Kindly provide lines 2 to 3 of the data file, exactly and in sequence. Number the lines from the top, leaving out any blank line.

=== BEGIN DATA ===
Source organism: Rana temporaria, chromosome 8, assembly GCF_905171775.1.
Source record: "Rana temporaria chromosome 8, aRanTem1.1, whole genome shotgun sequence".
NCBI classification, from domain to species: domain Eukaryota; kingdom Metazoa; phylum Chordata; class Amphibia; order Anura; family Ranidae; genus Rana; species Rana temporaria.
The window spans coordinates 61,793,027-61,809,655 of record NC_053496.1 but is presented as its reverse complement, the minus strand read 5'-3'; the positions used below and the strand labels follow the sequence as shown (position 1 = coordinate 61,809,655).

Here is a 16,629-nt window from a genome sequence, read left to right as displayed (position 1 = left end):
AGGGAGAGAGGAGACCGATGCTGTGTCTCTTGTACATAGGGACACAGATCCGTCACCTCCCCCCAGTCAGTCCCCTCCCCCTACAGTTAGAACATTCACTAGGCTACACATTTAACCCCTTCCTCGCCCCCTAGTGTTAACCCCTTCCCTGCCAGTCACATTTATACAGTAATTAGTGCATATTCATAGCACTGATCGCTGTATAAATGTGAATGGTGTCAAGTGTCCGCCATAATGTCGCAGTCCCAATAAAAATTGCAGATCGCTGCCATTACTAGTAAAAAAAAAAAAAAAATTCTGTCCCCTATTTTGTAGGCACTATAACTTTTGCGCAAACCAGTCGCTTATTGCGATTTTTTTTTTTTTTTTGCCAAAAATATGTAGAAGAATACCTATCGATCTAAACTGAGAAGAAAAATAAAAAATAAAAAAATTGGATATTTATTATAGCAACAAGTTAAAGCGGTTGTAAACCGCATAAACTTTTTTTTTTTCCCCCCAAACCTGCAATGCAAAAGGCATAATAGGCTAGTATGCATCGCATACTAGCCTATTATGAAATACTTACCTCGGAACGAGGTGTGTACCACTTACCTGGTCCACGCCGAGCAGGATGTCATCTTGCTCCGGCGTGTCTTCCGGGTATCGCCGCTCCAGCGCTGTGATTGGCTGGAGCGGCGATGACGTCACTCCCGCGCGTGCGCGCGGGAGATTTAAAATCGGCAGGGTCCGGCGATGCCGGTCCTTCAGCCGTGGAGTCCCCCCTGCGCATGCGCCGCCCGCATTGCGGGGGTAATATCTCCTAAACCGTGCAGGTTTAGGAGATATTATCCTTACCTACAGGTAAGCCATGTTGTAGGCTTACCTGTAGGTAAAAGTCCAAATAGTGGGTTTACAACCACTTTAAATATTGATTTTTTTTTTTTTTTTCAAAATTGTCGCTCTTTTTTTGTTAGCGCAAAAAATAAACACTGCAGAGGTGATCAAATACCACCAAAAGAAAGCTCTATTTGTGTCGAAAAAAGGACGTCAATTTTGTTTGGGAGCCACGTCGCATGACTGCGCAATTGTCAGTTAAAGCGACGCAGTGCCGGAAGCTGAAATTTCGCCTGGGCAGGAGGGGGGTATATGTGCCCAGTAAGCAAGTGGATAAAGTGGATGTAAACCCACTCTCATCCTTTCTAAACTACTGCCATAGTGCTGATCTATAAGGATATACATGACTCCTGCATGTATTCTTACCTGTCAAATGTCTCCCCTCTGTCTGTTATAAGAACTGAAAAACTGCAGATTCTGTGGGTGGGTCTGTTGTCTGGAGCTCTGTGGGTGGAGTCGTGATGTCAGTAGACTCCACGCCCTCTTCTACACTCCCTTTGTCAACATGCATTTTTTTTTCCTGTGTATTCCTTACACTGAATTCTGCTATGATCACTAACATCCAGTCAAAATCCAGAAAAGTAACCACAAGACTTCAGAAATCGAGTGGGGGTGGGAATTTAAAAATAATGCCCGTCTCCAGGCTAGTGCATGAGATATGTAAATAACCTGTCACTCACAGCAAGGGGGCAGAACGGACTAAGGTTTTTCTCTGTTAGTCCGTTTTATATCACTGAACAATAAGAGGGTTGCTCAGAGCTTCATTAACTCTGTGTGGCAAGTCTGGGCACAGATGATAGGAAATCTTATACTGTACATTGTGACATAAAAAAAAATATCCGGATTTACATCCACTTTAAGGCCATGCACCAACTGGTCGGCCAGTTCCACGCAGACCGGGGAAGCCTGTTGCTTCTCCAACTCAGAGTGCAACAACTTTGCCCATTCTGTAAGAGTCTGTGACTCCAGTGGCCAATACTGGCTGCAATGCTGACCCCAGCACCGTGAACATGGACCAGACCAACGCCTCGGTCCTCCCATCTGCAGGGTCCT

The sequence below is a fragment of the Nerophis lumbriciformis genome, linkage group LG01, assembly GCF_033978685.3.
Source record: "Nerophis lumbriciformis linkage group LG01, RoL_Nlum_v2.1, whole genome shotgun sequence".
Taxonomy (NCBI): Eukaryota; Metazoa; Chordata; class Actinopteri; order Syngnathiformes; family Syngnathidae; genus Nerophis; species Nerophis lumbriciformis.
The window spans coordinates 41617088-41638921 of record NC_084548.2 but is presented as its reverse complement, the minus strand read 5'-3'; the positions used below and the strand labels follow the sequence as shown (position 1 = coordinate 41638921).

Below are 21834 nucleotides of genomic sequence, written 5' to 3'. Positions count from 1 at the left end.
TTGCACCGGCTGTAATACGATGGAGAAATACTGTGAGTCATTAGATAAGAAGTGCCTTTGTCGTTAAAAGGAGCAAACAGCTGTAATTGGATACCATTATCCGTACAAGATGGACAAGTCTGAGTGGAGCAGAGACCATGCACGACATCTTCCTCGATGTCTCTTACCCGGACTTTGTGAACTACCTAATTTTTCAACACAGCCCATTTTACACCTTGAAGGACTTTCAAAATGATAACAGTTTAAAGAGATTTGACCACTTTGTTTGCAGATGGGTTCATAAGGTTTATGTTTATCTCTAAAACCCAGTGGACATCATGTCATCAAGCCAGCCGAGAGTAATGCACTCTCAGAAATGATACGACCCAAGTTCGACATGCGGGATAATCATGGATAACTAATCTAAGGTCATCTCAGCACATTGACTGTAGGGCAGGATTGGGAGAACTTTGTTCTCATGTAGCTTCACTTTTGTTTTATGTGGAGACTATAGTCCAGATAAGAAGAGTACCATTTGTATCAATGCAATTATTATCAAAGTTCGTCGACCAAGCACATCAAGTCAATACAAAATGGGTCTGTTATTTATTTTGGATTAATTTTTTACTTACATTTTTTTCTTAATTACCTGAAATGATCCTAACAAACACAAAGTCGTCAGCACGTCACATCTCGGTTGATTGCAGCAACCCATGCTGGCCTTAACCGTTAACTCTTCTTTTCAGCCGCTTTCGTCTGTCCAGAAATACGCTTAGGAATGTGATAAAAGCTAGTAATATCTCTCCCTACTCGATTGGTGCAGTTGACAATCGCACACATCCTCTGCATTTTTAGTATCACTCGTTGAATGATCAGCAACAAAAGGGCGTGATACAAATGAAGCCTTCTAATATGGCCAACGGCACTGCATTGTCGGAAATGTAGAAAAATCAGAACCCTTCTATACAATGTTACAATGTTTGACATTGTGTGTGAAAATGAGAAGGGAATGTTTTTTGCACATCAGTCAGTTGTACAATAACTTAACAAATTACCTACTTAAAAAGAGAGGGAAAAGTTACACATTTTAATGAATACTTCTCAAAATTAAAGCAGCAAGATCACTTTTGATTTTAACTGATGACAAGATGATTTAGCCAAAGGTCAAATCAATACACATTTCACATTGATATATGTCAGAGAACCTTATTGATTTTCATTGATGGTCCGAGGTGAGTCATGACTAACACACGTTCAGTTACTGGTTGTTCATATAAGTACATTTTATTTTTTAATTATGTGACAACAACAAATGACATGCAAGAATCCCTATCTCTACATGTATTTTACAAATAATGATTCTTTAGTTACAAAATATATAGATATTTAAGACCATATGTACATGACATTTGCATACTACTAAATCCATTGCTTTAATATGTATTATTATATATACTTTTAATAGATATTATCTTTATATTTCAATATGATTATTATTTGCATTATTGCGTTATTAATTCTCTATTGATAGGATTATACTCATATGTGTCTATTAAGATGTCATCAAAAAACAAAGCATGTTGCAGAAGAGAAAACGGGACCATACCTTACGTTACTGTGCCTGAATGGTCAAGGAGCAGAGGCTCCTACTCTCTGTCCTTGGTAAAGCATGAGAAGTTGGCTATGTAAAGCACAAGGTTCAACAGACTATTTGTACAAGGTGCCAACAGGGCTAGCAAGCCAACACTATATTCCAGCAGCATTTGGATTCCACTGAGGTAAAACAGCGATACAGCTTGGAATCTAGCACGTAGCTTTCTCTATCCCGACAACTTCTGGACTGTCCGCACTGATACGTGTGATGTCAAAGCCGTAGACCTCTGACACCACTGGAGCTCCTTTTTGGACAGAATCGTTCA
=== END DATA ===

Source record: "Rana temporaria chromosome 8, aRanTem1.1, whole genome shotgun sequence".
NCBI classification, from domain to species: domain Eukaryota; kingdom Metazoa; phylum Chordata; class Amphibia; order Anura; family Ranidae; genus Rana; species Rana temporaria.